NVIDIA's next-generation of graphics cards codenamed Ampere is set to arrive sometime this year, presumably around GTC 2020 which takes place on March 22nd. Before the CEO of NVIDIA, Jensen Huang officially reveals the specifications of these new GPUs, we have the latest round of rumors coming our way. According to VideoCardz, which cites multiple sources, the die configurations of the upcoming GeForce RTX 3070 and RTX 3080 have been detailed. Using the latest 7 nm manufacturing process from Samsung, this generation of NVIDIA GPU offers a big improvement from the previous generation.

For starters the two dies which have appeared have codenames like GA103 and GA104, standing for RTX 3080 and RTX 3070 respectively. Perhaps the biggest surprise is the Streaming Multiprocessor (SM) count. The smaller GA104 die has as much as 48 SMs, resulting in 3072 CUDA cores, while the bigger, oddly named, GA103 die has as much as 60 SMs that result in 3840 CUDA cores in total. These improvements in SM count should result in a notable performance increase across the board. Alongside the increase in SM count, there is also a new memory bus width. The smaller GA104 die that should end up in RTX 3070 uses a 256-bit memory bus allowing for 8/16 GB of GDDR6 memory, while its bigger brother, the GA103, has a 320-bit wide bus that allows the card to be configured with either 10 or 20 GB of GDDR6 memory. In the images below you can check out the alleged diagrams for yourself and see if this looks fake or not, however, it is recommended to take this rumor with a grain of salt.

NVIDIA's Next-Generation Ampere GPUs to be 50% Faster than Turing at Half the Power

As we approach the release of NVIDIA's Ampere GPUs, which are rumored to launch in the second half of this year, more rumors and information about the upcoming graphics cards are appearing. Today, according to the latest report made by Taipei Times, NVIDIA's next-generation of graphics cards based on "Ampere" architecture is rumored to have as much as 50% performance uplift compared to the previous generations of Turing GPUs, while using having half the power consumption.

Built using Samsung's 7 nm manufacturing node, Ampere is poised to be the new king among all future GPUs. The rumored 50% performance increase is not impossible, due to features and improvements that the new 7 nm manufacturing node brings. If utilizing the density alone, NVIDIA can extract at least 50% extra performance that is due to the use of a smaller node. However, performance should increase even further because Ampere will bring new architecture as well. Combining a new manufacturing node and new microarchitecture, Ampere will reduce power consumption in half, making for a very efficient GPU solution. We still don't know if the performance will increase mostly for ray tracing applications, or will NVIDIA put the focus on general graphics performance.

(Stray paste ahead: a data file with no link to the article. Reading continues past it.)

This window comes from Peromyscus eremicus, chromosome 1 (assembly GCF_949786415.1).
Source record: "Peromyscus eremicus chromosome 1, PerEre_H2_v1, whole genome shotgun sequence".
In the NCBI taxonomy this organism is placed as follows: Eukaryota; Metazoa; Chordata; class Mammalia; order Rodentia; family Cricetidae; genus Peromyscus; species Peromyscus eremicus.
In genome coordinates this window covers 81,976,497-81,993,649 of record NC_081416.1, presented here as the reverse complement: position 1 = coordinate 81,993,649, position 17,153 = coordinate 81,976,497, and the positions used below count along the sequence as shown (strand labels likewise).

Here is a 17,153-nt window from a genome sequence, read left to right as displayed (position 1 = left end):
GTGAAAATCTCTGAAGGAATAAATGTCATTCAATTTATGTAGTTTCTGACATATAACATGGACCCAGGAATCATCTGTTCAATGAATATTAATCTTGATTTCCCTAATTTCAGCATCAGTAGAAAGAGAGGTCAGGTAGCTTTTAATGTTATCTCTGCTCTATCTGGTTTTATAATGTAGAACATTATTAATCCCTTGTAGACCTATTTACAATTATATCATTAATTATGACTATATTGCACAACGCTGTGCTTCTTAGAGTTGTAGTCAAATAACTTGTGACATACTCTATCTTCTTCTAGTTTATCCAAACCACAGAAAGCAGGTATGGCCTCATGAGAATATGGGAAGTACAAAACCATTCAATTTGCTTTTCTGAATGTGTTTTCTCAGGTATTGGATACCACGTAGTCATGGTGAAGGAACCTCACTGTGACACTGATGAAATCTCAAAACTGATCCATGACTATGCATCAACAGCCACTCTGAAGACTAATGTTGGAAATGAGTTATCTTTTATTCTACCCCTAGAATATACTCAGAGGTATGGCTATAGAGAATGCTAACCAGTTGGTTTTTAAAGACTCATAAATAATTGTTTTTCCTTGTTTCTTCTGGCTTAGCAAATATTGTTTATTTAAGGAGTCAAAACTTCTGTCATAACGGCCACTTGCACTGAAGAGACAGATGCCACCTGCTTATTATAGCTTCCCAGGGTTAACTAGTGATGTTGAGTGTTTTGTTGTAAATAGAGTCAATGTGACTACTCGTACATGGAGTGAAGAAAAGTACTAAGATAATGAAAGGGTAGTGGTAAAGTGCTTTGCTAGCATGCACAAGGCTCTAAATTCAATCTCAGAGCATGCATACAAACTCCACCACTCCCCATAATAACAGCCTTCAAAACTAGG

Intel DG1 Discrete GPU Shows Up with 96 Execution Units

As we are approaching the year 2020, when Intel is rumored to launch its discrete graphics cards to the hand of consumers around the world, we are gearing up on the number of leaks about the upcoming products. Thanks to Twitter user @KOMACHI_ENSAKA, who found the latest EEC listing, we have new information regarding Intel's upcoming DG1 discrete graphics solution.

In the leaked EEC listing, the DG1 GPU is being presented as a GPU with 96 execution units, meaning that Intel is planning to take on entry-level graphics cards with this GPU. If the graphics unit is following the same design principle of the previous-generation GPUs, then there should be around 8 shading units per one execution unit, totaling 768 shading units for the whole DG1 GPU. If the 12th Gen Xe design inside the DG1 follows a different approach, then we can expect to see a double amount of shading units, meaning 1536 in total.

GIGABYTE Readies EAGLE Graphics Card Brand Extension, includes RX 5600 XT

GIGABYTE is readying a new brand-extension for its graphics cards lineup, called EAGLE. It will join the company's existing brand extensions, namely Aorus Gaming and WindForce series. Regulatory filings by GIGABYTE with the Eurasian Economic Commission (EEC) sees the company launching as many as 30 individual SKUs, spanning nearly every current-generation GPU. On the AMD front, we have cards based on the RX 5700 XT, RX 5700, RX 5500 XT, and the yet-unannounced RX 5600 XT, with its 6 GB of memory.

The NVIDIA lineup includes all its GTX 16-series and RTX 20-series SKUs, with the exception of the RTX 2080 Ti. The inclusion of RTX 2070 and RTX 2080, SKUs believed to have been passively retired with the advent of the RTX 2070 Super and RTX 2080 Super, is interesting. It shows that NVIDIA hasn't given up on the two. The RTX 2070's second-coming in particular, was reportedly triggered by supply shortages in the RX 5700 series, giving NVIDIA room to sell something around the $400-450 mark, bang in the middle of the RTX 2060 Super and RTX 2070 Super.

AMD and Industry Partners to Develop New Blockchain-based Gaming Platforms

AMD today announced that it has joined the Blockchain Game Alliance (BGA) and forged partnerships with leading technology providers to help promote the development and proliferation of new blockchain-powered gaming platforms.

The Blockchain Game Alliance is committed to driving awareness and adoption of blockchain technologies within the game industry, providing an open forum for individuals and companies to share knowledge and collaborate, create common standards, establish best practices, and network. As the first major hardware manufacturer to join the BGA, AMD plans to enable alliance members with efficient and high-performance computing technologies for next-generation blockchain-based gaming platforms that could potentially transform the way games are created, published, purchased and played.